If Holland makes a slam dunk deal at the trade deadline, I'll be thrilled. But if not, let's have the perspective to say to ourselves that maybe, just maybe, Holland knows what he's doing, and to see that he has our team positioned - again - for a playoff run and a bright future.
 

But, but, but...we're Detroit! Isn't that how it works? Being rational about these things is such a pain.

 

Larkin is good, he might be great in a couple years.  That doesn't change the fact that there are no good defense prospects in the system, just some guys who might be solid second pair guys some day.  Dekeyser is at best a decent #2/excellent 3rd pairing guy, not even close to elite.

 

Who else has had what the Wings have had in the last decade?  Chicago, LA, Boston, Pittsburgh have all been better by quite a bit.

 

The Wings are 2 points out of second place.  The Isles are also 2 points behind the Wings with 2 games in hand, knocking Detroit out of the playoffs entirely.  It goes back to the "good enough" mentality.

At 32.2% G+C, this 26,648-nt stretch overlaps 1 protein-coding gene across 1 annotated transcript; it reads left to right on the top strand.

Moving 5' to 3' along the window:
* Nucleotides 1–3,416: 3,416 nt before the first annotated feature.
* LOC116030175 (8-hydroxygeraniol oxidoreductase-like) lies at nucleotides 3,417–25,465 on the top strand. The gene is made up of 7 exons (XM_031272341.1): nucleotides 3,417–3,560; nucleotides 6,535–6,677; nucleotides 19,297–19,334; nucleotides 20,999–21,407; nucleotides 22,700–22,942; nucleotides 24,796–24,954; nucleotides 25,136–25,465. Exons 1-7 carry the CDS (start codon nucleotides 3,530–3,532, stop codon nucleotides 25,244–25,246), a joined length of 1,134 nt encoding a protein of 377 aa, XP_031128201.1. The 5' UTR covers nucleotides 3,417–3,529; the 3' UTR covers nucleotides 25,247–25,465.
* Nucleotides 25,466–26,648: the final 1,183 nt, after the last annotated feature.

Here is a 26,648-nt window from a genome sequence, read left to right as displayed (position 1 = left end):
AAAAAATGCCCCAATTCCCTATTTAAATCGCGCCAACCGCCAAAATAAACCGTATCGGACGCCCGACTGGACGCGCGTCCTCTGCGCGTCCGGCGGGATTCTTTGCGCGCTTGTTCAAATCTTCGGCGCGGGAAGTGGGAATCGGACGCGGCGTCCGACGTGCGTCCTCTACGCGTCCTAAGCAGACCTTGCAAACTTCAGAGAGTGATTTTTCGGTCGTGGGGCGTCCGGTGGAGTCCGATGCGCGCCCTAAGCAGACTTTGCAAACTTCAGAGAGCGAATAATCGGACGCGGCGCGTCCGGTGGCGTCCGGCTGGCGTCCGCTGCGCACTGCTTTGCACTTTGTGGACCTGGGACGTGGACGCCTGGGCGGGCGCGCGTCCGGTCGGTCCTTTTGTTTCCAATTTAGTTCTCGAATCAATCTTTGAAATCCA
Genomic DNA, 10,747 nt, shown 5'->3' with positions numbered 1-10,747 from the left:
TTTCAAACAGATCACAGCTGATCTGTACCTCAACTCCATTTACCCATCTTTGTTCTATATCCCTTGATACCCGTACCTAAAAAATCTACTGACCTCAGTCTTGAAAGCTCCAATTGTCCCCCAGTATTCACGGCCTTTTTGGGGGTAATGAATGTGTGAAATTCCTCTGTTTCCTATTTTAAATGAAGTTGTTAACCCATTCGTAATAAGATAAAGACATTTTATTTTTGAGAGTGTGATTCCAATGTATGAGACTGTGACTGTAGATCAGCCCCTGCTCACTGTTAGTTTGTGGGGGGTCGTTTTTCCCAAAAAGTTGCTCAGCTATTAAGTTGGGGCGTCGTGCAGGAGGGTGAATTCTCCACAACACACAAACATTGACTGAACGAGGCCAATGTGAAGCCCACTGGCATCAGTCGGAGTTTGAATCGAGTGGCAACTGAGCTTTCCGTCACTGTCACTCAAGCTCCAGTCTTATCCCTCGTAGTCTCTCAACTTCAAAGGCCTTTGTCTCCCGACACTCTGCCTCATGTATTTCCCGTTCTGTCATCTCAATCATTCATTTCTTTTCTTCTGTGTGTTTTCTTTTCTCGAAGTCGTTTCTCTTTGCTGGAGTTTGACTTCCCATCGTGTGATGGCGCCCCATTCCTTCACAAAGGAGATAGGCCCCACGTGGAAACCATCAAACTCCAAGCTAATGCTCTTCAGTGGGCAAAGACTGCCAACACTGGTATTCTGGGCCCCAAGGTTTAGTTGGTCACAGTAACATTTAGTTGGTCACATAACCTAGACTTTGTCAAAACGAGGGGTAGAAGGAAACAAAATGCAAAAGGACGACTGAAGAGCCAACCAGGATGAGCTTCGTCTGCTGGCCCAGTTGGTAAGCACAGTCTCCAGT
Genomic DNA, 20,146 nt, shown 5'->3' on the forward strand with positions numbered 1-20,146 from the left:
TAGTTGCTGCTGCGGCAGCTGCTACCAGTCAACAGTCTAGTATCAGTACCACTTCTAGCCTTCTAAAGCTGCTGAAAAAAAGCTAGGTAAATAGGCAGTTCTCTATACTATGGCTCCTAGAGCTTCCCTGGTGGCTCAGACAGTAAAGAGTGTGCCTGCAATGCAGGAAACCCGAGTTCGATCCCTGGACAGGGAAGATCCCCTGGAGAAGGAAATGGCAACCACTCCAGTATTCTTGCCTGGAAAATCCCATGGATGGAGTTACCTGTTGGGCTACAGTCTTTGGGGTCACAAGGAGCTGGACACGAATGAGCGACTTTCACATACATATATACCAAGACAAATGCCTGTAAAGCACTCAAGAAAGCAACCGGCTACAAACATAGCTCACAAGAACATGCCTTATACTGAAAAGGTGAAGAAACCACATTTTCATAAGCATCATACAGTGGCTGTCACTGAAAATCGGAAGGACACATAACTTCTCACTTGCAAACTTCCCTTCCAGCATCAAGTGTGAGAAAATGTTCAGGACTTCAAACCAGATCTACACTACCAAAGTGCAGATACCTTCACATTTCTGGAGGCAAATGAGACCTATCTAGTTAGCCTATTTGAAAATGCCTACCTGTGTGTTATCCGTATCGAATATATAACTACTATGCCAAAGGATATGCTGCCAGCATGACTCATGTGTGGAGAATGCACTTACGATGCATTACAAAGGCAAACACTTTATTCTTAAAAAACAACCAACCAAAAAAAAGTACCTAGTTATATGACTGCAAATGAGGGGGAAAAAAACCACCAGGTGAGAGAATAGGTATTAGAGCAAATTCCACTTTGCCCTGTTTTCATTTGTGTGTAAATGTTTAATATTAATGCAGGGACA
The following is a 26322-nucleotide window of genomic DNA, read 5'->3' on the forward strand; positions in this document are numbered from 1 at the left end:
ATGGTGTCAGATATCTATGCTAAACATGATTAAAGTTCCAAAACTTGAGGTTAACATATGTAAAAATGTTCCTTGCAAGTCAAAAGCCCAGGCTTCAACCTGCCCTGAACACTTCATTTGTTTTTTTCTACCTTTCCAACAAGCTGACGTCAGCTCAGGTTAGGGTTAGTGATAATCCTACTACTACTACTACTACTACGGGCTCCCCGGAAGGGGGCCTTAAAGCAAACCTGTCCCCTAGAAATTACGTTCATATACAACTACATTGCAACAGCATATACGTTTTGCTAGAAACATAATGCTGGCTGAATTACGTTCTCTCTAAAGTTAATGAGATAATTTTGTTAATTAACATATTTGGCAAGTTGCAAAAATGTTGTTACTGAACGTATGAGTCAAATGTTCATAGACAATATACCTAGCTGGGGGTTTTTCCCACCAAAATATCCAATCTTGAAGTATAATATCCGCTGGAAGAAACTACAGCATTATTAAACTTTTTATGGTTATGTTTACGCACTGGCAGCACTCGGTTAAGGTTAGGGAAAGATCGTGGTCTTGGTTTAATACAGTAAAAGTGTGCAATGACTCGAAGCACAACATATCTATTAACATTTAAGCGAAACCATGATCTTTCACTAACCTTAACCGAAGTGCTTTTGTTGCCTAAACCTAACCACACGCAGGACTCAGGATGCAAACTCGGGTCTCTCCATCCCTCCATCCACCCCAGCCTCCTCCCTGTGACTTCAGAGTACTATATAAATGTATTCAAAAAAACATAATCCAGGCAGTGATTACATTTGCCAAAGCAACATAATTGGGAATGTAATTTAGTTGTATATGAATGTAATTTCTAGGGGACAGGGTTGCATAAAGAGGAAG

This team is not good.  It struggles to score.  There's no chemistry and little structure.  The defense is mediocre at best, the stars are aging, the support players aren't good enough, and Larkin and Mrazek are probably the only things keeping them from being well out of the playoffs right now.

 

Holland has lost whatever trust he built up with the Cups.  He's handed out terrible contracts, signed a string of duds in free agency, and has been paralyzed with fear of trading the next great player who comes out of nowhere, but then doesn't want to give the prospects a shot until he has no other choice.  There was zero need to sign Richards with Larkin, AA, and Mantha in the system, but he's so overcommitted to "over ripe,"  which used to be just a phrase meaning we have a lot of good vets, that he's incapable of trusting the very kids he refuses to trade.


In Topic: 2016 Trade Deadline Thread

Yesterday, 10:58 AM

Holland's job is to find ways to improve the team, not sit on every prospect who doesn't make noise about being unhappy because he doesn't want to part with anyone.

In Topic: Should the Red Wings Trade for Byfuglien?

Yesterday, 09:41 AM

The issue with him is that he apparently wants a lot of money and a lot of years and is at an age where he's going to be slowing down sooner rather than later.  He'd probably be worth it for about 3 years, +/- 1, then be steadily more and more of a drag.  If they could get him just as a rental for not that much, go for it, but there are probably other teams that would give more.